Dealing with Coworker Incompetence

By Paula Santonocito

FailureQ. My job involves a lot of group projects. All the people on the team are very capable, except for one. She frequently misses deadlines and then hands in work that isn’t high quality. I’ve tried waiting this situation out, but it hasn’t gotten better. Any suggestions as to what I should do?

A. It would be great if you could assume your boss sees what’s going on. Then you could take comfort in knowing that eventually the person will be taken to task–or taken off task.

Unfortunately, when work is team-driven, incompetent workers sometimes fly beneath the radar. In team-based work environments, if a project comes off well, everyone on the team tends to get credit for its success.

Admittedly, if this is your situation, it won’t be easy to solve the case of the incompetent one. Still, all is not lost.

First, you need to ask yourself why her work habits and ability (or lack of ability) bother you. Are they truly detracting from meeting project goals or do you merely dislike working with someone you perceive as a slacker?

It’s okay if it’s both. When you’re giving a job your all and others are doing the same, it can be very disheartening to deal with what you describe.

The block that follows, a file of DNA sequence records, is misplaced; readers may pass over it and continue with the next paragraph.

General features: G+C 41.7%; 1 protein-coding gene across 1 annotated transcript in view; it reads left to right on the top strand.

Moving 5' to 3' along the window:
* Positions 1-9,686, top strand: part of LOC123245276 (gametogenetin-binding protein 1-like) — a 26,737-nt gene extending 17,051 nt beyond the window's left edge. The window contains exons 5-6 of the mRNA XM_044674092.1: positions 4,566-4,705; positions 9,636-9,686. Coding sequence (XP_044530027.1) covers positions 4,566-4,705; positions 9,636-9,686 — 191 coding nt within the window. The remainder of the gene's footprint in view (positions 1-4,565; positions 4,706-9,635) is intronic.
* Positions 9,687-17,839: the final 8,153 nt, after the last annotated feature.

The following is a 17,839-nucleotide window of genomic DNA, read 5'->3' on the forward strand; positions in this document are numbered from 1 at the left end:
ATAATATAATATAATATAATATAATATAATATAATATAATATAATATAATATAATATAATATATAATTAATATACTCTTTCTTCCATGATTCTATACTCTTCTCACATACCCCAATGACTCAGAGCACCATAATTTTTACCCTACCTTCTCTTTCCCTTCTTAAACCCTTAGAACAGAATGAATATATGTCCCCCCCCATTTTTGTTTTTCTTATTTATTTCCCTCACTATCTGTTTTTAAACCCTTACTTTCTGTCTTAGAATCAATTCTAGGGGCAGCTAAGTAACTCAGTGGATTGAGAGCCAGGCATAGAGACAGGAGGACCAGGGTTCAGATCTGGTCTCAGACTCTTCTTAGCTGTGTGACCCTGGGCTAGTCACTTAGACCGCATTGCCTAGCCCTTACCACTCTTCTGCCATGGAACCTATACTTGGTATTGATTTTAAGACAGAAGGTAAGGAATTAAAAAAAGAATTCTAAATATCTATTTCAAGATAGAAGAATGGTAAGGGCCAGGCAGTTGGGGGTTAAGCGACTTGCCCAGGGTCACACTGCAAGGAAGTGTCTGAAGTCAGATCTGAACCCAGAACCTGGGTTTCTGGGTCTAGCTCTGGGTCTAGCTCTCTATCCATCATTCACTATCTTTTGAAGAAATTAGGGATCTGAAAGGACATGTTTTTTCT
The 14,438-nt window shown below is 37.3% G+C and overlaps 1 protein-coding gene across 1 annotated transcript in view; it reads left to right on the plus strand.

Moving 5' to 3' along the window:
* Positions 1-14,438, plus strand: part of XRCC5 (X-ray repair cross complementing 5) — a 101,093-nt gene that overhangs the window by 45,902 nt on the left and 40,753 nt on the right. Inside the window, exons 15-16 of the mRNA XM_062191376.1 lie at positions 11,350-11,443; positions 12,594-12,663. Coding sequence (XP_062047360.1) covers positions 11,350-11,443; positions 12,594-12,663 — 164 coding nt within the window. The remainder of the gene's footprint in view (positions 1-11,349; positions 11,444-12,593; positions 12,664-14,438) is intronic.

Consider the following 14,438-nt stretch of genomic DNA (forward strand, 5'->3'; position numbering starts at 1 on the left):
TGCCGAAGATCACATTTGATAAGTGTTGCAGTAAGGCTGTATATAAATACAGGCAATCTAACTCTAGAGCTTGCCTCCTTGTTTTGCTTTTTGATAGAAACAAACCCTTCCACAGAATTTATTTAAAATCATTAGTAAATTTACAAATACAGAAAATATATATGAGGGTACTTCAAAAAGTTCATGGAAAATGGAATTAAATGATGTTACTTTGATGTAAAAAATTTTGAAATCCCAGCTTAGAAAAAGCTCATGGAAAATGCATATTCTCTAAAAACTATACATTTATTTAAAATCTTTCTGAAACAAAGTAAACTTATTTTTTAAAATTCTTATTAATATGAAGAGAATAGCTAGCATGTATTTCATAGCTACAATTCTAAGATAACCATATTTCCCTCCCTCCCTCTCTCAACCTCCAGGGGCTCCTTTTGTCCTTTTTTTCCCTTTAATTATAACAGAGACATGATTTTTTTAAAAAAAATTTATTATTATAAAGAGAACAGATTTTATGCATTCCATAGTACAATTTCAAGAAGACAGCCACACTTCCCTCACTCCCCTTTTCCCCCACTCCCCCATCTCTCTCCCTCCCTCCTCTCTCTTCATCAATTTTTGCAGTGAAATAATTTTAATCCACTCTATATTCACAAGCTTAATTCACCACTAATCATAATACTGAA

However, if annoyance is the only byproduct of the situation, you don’t have much to build a case on. If you air your concerns, they will come across as a difference in work styles–or worse, a personality conflict.

On the other hand, if your coworker’s missed deadlines and shoddy work have negatively impacted team results, this is a problem worth bringing to management’s attention.

How do you do this without looking like you’re ratting on your coworker?

The person to approach is your team leader. Ask to speak privately with him or her. Then explain the issue exactly as you did in your question to SMW.

You’ll also want to make it clear that you are concerned about possible missed deadlines, quality of work, and the morale of the other team members. It’s important to come across as someone addressing a work problem. If you stay on this track, you can’t go wrong.

Of course there is the possibility that your team leader won’t respond the way you’d like. What if s/he doesn’t want to address the situation?

Then you may have to endure the situation–until you or the incompetent one move on.

Nevertheless, you may still benefit from speaking up. Taking the initiative to improve a work matter generally makes you feel more in control, even when the end result is less than positive.

If you must continue to work alongside this person, knowing you did your best to rectify the situation should make it easier to focus less on her–and more on the tasks at hand and the other great people on your team.

Have a question? Email Paula here.

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